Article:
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Bill’s By The Number$

Posted by: Lisa Navarro | Posted on: August 15th, 2022 | 0 Comments

  1. STARTED OFF REALLY BIG – The legislative journey of the “Inflation Reduction Act of 2022” (IRA) started with Bernie Sanders (I-VT). In June 2021, Sanders pushed for a 10-year social spending package projected to include $6 trillion of outlays over a decade-long period.  His proposal followed the American Rescue Plan Act (HR # 1319), a $1.9 trillion spending bill signed into law by President Biden on 3/11/2021 (source: Congress).
  1. REDUCED IN SIZEWithin 2 months (by August 2021), the original $6 trillion spending idea was trimmed to $3.5 trillion and was called the “Build Back Better Act” (BBB). The 2,465 page bill would impact federal income taxes, education, social welfare, climate change and foreign policy (source: Congress).
  1. GETTING EVEN SMALLER – Senator Joe Manchin (D-WV) effectively shut down the $3.5 trillion proposed structure when he drew a “line-in-the-sand” at $1.5 trillion as the maximum 10-year spending size that he could support. A 9/06/2021 New York Times article described the $3.5 trillion BBB proposal as a “cradle to grave” expansion of the US social welfare safety net (source: New York Times).
  1. HOW ABOUT NOW? – Recognizing that BBB (HR # 5376) was stalled in Congress, House Speaker Nancy Pelosi (D-CA) forced her members to “make tighter decisions.” The result: a slimmer 2,135 page document scored at $1.75 trillion over 10-years that kept electric vehicle subsidies, free pre-K education and a corporate minimum tax, but eliminated paid leave, free community college and an expansion of Medicare (source: Congress).
  1. PASSED IN ONE CHAMBER – The House passed BBB on 11/19/2021 (220-213 vote) in spite of House Minority Leader Kevin McCarthy’s 8-hour speech, protesting that the legislation would send the country into an economic tailspin. However, the $1.75 trillion BBB bill stalled in the Senate, never coming to a vote (source: Congress).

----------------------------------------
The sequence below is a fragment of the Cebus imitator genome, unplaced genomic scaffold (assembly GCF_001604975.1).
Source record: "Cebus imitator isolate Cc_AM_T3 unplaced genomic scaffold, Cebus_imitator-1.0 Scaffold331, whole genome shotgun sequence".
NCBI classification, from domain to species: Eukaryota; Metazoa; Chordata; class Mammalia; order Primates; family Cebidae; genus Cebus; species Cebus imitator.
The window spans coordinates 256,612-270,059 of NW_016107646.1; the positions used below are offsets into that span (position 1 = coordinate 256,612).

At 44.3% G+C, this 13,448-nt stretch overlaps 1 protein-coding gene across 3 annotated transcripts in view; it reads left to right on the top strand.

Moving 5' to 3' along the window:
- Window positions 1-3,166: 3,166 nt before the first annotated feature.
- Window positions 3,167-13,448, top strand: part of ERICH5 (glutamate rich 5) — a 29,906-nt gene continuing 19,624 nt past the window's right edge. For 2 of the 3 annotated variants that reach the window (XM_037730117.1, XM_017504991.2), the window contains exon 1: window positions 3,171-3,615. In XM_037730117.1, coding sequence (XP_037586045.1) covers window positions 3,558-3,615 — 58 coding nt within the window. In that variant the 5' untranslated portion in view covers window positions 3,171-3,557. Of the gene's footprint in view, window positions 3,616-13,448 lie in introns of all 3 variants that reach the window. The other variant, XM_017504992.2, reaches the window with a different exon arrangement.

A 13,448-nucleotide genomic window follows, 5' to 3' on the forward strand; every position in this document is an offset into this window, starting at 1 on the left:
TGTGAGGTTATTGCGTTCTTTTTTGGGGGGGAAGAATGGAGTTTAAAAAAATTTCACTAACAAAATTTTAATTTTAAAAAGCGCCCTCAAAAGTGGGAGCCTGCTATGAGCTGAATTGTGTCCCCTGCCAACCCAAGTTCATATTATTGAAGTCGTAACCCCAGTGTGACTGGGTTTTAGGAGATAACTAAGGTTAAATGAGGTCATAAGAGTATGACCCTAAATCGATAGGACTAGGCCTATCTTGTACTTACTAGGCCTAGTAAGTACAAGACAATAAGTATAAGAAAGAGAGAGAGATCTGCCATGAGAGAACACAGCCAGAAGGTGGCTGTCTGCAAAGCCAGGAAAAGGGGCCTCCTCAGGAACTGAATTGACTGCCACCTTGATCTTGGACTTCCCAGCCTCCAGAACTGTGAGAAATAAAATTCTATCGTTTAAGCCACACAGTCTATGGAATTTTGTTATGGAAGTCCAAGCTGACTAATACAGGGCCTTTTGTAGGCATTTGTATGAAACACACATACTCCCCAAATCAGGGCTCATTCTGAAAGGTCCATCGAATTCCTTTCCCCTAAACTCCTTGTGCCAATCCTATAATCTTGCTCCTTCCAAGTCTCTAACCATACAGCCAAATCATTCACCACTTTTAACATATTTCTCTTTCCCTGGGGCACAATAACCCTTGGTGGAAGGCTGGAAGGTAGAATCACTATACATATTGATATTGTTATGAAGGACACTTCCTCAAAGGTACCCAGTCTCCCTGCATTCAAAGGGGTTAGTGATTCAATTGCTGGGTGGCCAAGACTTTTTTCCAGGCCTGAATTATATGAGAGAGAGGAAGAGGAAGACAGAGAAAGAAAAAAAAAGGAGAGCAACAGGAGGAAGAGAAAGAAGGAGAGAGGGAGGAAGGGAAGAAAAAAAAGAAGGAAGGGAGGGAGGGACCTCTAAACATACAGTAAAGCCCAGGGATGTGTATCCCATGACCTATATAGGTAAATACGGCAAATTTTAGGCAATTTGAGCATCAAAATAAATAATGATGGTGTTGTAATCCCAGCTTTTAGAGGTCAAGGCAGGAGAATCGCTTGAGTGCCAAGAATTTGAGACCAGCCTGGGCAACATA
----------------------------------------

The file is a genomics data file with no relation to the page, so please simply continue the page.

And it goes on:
1. IT’S BACK – To the surprise of many in Washington, HR # 5376 resurfaced on 7/27/2022, the result of closed-door negotiations between Senate Majority Leader Chuck Schumer (D-NY) and Senator Joe Manchin (D-WV). The newly named “Inflation Reduction Act of 2022” (IRA) included $433 billion of spending, offset by $739 billion of new revenue raised through a 15% corporate minimum tax, prescription drug pricing reform, increased IRS tax enforcement and the elimination of “carried interest” taxation paid by hedge fund managers (source: Senate).
  1. THE VERY LAST VOTE – Kyrsten Sinema (D-AZ), the one Senate holdout preventing the passage of IRA, secured 3 changes to the bill. Sinema eliminated the “carried interest” taxation used by investment managers (worth $14 billion), added a modification to the 15% minimum tax on large corporations that stopped the removal of accelerated depreciation (worth $55 billion) and added $4 billion for “drought relief” (source: Senate).
  1. PASSED THE SENATE – Senate Democrats survived a grueling 27-hour session before passing the 755-pageInflation Reduction Act of 2022” (HR # 5376) on a party-line vote on Sunday 8/07/2022 (source: Senate).
  1. CLIMATE – IRA injects $369 billion over the next decade into climate and energy programs, spending that is forecasted to reduce US greenhouse gas emissions by 42% below our 2005 levels by 2030 (source: Senate).
  1. EV – IRA includes a $7,500 tax credit for the purchase of a new electric vehicle (EV) and a $4,000 credit for the purchase of a used EV. The credits are limited to purchases of cars costing no more than $55,000 and trucks maxed out at $80,000, and the batteries must contain minerals from a short list of countries (source: Senate).
  1. CORPORATE MINIMUM TAX – IRA is expected to raise $258 billion over the next decade via a 15% minimum tax on the 150 US companies that have annual profits of at least $1 billion (source: Joint Comm. on Taxation).
  1. PRESCRIPTION DRUGS – IRA will allow Medicare to negotiate directly with drug companies for lower prices on 10 prescription drugs beginning in 2026, including inflation caps for the drugs it purchases. These changes have been scored to produce $288 billion of savings over the next decade (source: Senate).
  1. MORE AUDITS – IRA includes $80 billion in the next decade for the IRS, money that will be used to hire 87,000 new IRS employees by the year 2031, increase enforcement efforts, and upgrade the agency’s technology and its taxpayer services. The $80 billion cost is projected to result in $124 billion of new tax revenue (source: Senate).
  1. INSURANCE – In health insurance, IRA extends for 3-years the premium subsidies introduced by the 2010 Affordable Care Act at a cost of $64 billion over the next 10 years for 13 million insureds (source: Senate).
  1. BECOMING LAW – The House of Representatives returned to Washington on Friday 8/12/2022 and passed the “Inflation Reduction Act of 2022,” sending the climate, healthcare and tax bill onto President Joe Biden for his signature. HR # 5376 is projected to reduce our deficit by $294 billion over the next 10 years (source: House).

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